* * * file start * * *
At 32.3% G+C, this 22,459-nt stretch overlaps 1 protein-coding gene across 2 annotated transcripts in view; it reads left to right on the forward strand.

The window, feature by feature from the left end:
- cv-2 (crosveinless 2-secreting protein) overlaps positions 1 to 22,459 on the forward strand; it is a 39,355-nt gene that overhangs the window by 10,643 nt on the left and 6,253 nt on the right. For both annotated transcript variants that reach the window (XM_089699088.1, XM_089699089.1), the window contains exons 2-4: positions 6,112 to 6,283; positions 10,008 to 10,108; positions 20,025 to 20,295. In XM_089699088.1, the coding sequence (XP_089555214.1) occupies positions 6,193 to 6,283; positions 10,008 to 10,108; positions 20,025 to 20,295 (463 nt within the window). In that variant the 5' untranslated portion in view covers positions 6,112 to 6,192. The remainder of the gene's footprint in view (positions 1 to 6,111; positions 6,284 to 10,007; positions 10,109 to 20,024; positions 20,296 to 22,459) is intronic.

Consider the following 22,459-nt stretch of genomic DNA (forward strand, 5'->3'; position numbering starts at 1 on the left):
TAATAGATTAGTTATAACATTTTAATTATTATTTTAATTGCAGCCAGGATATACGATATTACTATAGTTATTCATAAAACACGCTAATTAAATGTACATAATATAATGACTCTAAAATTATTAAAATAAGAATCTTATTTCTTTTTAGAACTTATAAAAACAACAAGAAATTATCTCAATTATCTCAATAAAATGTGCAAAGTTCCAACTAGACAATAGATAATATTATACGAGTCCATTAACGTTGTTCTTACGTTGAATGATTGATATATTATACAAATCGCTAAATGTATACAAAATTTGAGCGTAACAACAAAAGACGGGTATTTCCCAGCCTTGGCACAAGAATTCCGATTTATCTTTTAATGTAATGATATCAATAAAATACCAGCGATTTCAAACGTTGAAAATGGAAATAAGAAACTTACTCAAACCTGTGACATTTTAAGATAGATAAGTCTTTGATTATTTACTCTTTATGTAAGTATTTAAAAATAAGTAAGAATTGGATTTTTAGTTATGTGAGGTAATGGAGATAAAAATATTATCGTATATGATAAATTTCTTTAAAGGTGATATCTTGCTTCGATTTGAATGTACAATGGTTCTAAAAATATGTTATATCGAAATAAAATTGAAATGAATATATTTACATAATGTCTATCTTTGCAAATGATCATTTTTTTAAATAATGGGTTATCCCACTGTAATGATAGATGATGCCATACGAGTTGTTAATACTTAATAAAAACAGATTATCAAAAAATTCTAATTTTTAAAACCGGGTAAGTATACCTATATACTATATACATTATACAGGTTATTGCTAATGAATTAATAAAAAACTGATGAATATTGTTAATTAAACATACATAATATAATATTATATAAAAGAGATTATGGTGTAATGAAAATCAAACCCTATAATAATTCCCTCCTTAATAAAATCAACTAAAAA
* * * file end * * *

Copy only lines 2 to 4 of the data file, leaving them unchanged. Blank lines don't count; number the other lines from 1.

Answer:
The window, feature by feature from the left end:
- cv-2 (crosveinless 2-secreting protein) overlaps positions 1 to 22,459 on the forward strand; it is a 39,355-nt gene that overhangs the window by 10,643 nt on the left and 6,253 nt on the right. For both annotated transcript variants that reach the window (XM_089699088.1, XM_089699089.1), the window contains exons 2-4: positions 6,112 to 6,283; positions 10,008 to 10,108; positions 20,025 to 20,295. In XM_089699088.1, the coding sequence (XP_089555214.1) occupies positions 6,193 to 6,283; positions 10,008 to 10,108; positions 20,025 to 20,295 (463 nt within the window). In that variant the 5' untranslated portion in view covers positions 6,112 to 6,192. The remainder of the gene's footprint in view (positions 1 to 6,111; positions 6,284 to 10,007; positions 10,109 to 20,024; positions 20,296 to 22,459) is intronic.

Consider the following 22,459-nt stretch of genomic DNA (forward strand, 5'->3'; position numbering starts at 1 on the left):